Bipolar patients with mania/mixed episodes who quit using cannabis do better than their counterparts who continue using the drug, new research shows.
Investigators at the International Mood Disorders Research Center, Centro de Investigacíón Biomédica en Red en Salud Mental (CIBERSAM), in Spain, found that quitting cannabis during acute treatment for manic/mixed bipolar episodes and refraining from use during a maintenance treatment period significantly improved function and lowered the risk for recurrence.
"Our ﬁndings indicate that the negative effects of cannabis use on the course of bipolar disorder disappear when patients stop using it: We found that patients who stopped using cannabis during an acute manic/mixed episode had similar clinical and functional outcomes at 2 years as those who have never used cannabis," the researchers, led by Ana Gonzales-Pinto, MD, PhD, Division of Psychiatry Research, Santiago Apostol Hospital, Vitoria, Spain, write.
"Our results also showed that patients who continued to use cannabis had worse outcomes than those who either stopped using cannabis or had never used it," the researchers add.
The study was published in the February issue of the Acta Psychiatrica Scandinavica.
First Long-term Look
High rates of use of cannabis and other recreational/illicit drugs in patients with bipolar disorder are well documented. In addition, previous research suggests that cannabis has a deleterious effect on the course of the illness. However, the investigators note that the current study, known as the the European Mania in Bipolar Longitudinal Evaluation of Medication (EMBLEM) study, is "the ﬁrst to explore the long-term consequences of continuation or cessation of cannabis use on remission, recovery, recurrence, and relapse in patients with bipolar disorder."
The researchers analyzed the course of bipolar disorder in 1922 patients from various centers in 14 European countries who had either stopped using cannabis during acute treatment of mania or mixed state episode, were not users, or who had continued to use the drug.
Patients had progressed from a 12-week acute treatment phase to a maintenance phase extending for 24 months from baseline. Treatments were consistent with usual practice, including antipsychotic and mood stabilizers given singly or in combination and with modifications in regimen and dose as clinical circumstances required.
Severity of illness was assessed at each visit with the Clinical Global Impression–Bipolar Disorder Scale and in the acute phase with the Young Mania Rating Scale and the 5-item version of the Hamilton Depression Rating Scale.
Functional outcomes were judged from capacity to maintain vocation, relationships, and living situations. Clinical outcomes were reflected in remission, recovery, recurrence, or relapse.
Of the 1922 patients, 132 (6.9%) continued cannabis use, 89 (4.6%) stopped use prior to the maintenance phase, and 1701 (88.5%) were not cannabis users.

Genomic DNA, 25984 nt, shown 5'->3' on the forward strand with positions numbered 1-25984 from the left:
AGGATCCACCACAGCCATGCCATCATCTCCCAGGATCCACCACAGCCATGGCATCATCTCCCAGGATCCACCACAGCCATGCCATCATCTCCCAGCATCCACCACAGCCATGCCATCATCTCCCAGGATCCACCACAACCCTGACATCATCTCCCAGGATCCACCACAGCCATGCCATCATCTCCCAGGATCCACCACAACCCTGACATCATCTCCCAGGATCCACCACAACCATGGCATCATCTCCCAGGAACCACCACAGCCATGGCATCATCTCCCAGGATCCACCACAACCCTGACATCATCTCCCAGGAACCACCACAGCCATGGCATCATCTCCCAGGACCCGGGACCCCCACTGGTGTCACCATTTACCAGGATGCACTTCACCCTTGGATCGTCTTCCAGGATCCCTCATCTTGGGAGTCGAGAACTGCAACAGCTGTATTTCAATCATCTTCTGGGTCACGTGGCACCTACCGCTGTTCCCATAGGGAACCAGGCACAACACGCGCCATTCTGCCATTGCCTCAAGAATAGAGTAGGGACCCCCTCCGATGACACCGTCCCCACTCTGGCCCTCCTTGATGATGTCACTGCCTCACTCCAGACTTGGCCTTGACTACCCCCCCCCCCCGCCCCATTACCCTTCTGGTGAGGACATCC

The investigators used logistic regression models to determine association between cannabis use and the clinical and functional outcomes; they controlled for alcohol and other substance use as potential confounding variables.
Higher Rate of Recurrence
Continuing to use cannabis vs refraining from using the drug throughout the maintenance treatment phase or having no previous use was associated with lower rates of remission and recovery and higher rates of recurrence.
When alcohol and other substance use was factored into the analysis, cannabis remained differentiated for reducing time to, and increasing frequency of, symptom recurrence but was not statistically distinct from other substances on the association with lower rates of remission and recovery.
In addition, Dr Gonzales-Pinto told Medscape Medical News that "patients that continued using cannabis had more suicide attempts than those that quit or those who never used cannabis."
Nine of 130 patients (6.9 %) who continued using cannabis attempted suicide during the maintenance phase, in comparison with 51 of the 1701 nonusers (3.0 %) and 4 of 90 (4.4 %) who had quit using.
"In the future, investigations about the benefits of quitting cannabis should be conducted in younger patients, as they use cannabis more frequently," said Dr Gonzales-Pinto.
"It would also be of interest to examine the association of cannabis with depressive symptoms and its effect on medication adherence," she added.
According to the investigators, the study's ﬁndings "imply that stopping cannabis use is an important goal to achieve in cannabis users with bipolar disorder."
Commenting for Medscape Medical News, Steven Marwaha, PhD, MRCPsych, associate clinical professor of psychiatry, University of Warwick, United Kingdom, who is also the coauthor of a recently published meta-analysis that linked cannabis use to exacerbation of manic symptoms, said the research points to the need for cannabis cessation in patients with bipolar disorder.
"The main clinical implication may be that we need to help patients quit cannabis, as their outcomes may then be the same as if they never used," he said.
Although characterizing the treatment of comorbid drug use in patients with severe mental illness as "notoriously difficult," Dr Marwaha said that "trials of innovative approaches such as contingency management are under way and may give clinicians critical guidance on helping this group to quit cannabis and thus improve their outcomes."
A complete list of the investigators' disclosures can be found in the original study. Dr Marwaha reports no relevant financial relationships.
Acta Psychiatr Scand. 2015:131:100-110. Abstract
Medscape Medical News © 2015 WebMD, LLC
Send comments and news tips to email@example.com.
Cite this: Saying No to Cannabis Improves Bipolar Outcomes - Medscape - Jan 29, 2015.